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Velazquez v. State

Citation. 561 So. 2d 347, 1990 Fla. App. 3000,15 Fla. L. Weekly D 1205.
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Brief Fact Summary.

The Defendant, Velazquez (Defendant), was prosecuted for vehicular homicide in connection with his drag racing with the victim on a public road.

Synopsis of Rule of Law.

Even where a defendant’s conduct is a cause-in-fact of a prohibited result, courts throughout the country have for good reason declined to impose criminal liability: (1) where the prohibited result of the defendant’s conduct is beyond the scope of any fair assessment of the danger created by the defendant’s conduct, or (2) where it would otherwise be unjust, based on fairness and policy considerations, to hold the defendant criminally responsible for the prohibited result.


After the Defendant and the victim finished driving the course of the drag race, the victim unexpectedly turned his car around and drove at a speed estimated at 123 m.p.h. back toward the starting line, with the Defendant following behind at a similar rate of speed. As both drivers reached the starting point, the victim was unable to stop his car. The victim subsequently dies when his car hurtled through a guardrail near the starting point for the race.


Can the actions of the Defendant be found to be a proximate cause of the victim’s untimely death?


Although the court found that the Defendant’s actions might have been a substantial factor in bringing about the death of the victim, public policy and fairness considerations should lead to the conclusion that criminal liability is unjust in this case.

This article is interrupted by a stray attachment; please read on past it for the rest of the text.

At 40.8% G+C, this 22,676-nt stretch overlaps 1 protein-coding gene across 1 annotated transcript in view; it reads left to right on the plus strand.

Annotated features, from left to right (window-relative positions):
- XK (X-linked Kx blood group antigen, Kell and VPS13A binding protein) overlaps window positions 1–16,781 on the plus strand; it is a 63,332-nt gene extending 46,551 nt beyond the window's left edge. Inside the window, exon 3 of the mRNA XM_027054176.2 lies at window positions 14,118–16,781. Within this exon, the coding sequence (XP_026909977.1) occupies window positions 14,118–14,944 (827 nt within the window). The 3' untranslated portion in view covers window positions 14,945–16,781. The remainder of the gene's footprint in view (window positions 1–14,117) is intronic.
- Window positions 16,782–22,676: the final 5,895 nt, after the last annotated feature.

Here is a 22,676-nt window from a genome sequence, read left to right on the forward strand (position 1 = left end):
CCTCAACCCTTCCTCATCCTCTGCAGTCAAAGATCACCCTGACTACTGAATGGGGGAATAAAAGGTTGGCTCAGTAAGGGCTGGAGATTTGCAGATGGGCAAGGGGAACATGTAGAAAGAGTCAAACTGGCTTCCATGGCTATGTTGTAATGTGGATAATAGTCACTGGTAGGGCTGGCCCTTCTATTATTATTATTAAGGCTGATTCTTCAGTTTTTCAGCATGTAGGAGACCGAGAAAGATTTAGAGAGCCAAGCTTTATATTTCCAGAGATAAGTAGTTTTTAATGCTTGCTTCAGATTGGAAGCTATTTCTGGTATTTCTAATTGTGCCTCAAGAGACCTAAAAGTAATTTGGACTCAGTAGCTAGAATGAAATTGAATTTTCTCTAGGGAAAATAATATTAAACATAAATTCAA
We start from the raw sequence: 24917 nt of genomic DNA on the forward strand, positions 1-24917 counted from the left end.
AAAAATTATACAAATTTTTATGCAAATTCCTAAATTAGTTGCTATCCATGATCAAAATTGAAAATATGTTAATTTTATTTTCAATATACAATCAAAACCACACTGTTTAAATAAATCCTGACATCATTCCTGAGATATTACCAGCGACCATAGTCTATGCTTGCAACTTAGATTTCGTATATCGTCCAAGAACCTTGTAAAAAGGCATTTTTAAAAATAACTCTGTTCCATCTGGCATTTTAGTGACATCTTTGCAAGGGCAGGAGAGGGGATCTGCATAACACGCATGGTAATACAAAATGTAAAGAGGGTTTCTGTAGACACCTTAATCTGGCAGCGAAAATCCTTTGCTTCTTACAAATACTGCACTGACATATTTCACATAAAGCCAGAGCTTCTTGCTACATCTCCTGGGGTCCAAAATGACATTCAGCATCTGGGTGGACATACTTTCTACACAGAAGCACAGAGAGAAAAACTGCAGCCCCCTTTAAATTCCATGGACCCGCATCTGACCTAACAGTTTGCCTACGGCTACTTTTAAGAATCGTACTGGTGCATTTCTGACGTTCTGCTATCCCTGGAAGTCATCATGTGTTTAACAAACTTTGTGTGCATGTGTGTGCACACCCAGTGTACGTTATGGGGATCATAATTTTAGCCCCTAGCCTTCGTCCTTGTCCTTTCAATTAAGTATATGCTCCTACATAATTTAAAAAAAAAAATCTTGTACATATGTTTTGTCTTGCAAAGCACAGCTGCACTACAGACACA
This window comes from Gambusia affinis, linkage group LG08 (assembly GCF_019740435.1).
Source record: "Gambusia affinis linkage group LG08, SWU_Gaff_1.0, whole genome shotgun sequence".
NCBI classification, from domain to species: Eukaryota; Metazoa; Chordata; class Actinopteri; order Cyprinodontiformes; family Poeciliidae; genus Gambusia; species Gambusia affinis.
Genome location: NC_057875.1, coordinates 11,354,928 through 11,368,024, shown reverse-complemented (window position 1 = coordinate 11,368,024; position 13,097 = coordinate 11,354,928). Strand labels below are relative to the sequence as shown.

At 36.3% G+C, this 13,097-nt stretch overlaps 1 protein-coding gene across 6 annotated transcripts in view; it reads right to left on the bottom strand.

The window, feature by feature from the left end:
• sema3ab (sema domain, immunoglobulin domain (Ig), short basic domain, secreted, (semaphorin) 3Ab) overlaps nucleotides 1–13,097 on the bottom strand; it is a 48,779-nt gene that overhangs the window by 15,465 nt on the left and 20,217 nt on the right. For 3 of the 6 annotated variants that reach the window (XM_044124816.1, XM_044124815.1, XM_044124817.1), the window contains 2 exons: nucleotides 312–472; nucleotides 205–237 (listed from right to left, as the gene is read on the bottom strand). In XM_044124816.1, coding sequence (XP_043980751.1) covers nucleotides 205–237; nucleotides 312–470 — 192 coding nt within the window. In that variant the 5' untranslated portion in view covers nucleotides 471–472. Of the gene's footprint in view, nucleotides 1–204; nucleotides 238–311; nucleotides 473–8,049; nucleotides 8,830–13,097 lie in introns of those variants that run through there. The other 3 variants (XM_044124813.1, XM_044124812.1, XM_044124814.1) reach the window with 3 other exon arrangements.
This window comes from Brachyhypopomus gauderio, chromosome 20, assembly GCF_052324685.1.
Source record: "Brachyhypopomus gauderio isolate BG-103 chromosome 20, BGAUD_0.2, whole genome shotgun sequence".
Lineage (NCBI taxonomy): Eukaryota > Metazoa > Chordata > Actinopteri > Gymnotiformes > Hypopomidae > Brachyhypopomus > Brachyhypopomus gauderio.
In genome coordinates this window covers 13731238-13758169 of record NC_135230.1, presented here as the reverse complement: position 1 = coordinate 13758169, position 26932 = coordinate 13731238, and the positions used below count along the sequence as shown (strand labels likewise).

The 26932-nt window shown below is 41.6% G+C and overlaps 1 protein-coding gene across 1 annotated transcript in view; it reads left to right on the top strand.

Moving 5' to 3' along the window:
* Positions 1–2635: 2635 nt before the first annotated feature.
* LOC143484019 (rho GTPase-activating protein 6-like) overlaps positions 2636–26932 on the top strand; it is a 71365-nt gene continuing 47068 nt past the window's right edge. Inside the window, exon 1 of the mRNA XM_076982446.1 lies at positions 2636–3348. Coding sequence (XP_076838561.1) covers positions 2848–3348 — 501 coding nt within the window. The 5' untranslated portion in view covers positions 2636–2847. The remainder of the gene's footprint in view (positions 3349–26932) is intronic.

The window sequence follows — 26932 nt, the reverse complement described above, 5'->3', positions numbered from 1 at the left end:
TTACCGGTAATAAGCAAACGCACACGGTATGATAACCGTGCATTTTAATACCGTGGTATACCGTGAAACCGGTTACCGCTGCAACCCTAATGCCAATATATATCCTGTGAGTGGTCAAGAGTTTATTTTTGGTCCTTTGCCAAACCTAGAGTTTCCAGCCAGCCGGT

The court spent a great deal of their decision examining both the “but-for” and “substantial factor” tests for causation. However, although the court implied that the Defendant might have been a substantial factor in bringing about the death of the victim, the court declined to impose criminal liability because the Defendant’s conduct, on its own, did not create the situation that lead to the victim’s death. Upon examination of the record, the facts show that the victim was the one who reversed course and drove at a high rate of speed toward the starting line. Further, it was the deceased whose faulty brakes failed him. Both of these factors, together, would, for public policy reasons, make it patently unfair to place criminal liability onto the Defendant.

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